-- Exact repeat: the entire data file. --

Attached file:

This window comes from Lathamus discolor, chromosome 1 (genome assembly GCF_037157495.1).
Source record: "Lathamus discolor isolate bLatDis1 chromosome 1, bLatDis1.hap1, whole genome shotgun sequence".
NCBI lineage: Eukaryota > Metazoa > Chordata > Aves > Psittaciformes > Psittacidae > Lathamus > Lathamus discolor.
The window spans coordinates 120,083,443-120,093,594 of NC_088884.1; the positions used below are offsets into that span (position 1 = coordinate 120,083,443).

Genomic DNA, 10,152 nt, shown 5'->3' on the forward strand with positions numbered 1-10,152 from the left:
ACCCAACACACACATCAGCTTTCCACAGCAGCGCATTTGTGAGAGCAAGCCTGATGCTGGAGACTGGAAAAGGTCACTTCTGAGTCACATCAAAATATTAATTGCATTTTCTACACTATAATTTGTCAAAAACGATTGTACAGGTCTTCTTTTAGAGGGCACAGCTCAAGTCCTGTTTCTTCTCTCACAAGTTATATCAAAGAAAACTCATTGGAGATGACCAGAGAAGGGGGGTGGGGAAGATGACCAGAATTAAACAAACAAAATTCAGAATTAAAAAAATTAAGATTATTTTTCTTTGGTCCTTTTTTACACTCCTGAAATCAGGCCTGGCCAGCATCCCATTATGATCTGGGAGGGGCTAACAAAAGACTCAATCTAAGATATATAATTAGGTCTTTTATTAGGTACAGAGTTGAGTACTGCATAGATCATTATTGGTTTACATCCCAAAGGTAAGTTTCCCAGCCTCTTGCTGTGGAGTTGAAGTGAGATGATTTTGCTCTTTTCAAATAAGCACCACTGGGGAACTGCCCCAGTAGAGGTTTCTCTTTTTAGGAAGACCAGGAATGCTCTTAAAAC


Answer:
This window comes from Lathamus discolor, chromosome 1 (genome assembly GCF_037157495.1).
Source record: "Lathamus discolor isolate bLatDis1 chromosome 1, bLatDis1.hap1, whole genome shotgun sequence".
NCBI lineage: Eukaryota > Metazoa > Chordata > Aves > Psittaciformes > Psittacidae > Lathamus > Lathamus discolor.
The window spans coordinates 120,083,443-120,093,594 of NC_088884.1; the positions used below are offsets into that span (position 1 = coordinate 120,083,443).

Genomic DNA, 10,152 nt, shown 5'->3' on the forward strand with positions numbered 1-10,152 from the left:
ACCCAACACACACATCAGCTTTCCACAGCAGCGCATTTGTGAGAGCAAGCCTGATGCTGGAGACTGGAAAAGGTCACTTCTGAGTCACATCAAAATATTAATTGCATTTTCTACACTATAATTTGTCAAAAACGATTGTACAGGTCTTCTTTTAGAGGGCACAGCTCAAGTCCTGTTTCTTCTCTCACAAGTTATATCAAAGAAAACTCATTGGAGATGACCAGAGAAGGGGGGTGGGGAAGATGACCAGAATTAAACAAACAAAATTCAGAATTAAAAAAATTAAGATTATTTTTCTTTGGTCCTTTTTTACACTCCTGAAATCAGGCCTGGCCAGCATCCCATTATGATCTGGGAGGGGCTAACAAAAGACTCAATCTAAGATATATAATTAGGTCTTTTATTAGGTACAGAGTTGAGTACTGCATAGATCATTATTGGTTTACATCCCAAAGGTAAGTTTCCCAGCCTCTTGCTGTGGAGTTGAAGTGAGATGATTTTGCTCTTTTCAAATAAGCACCACTGGGGAACTGCCCCAGTAGAGGTTTCTCTTTTTAGGAAGACCAGGAATGCTCTTAAAAC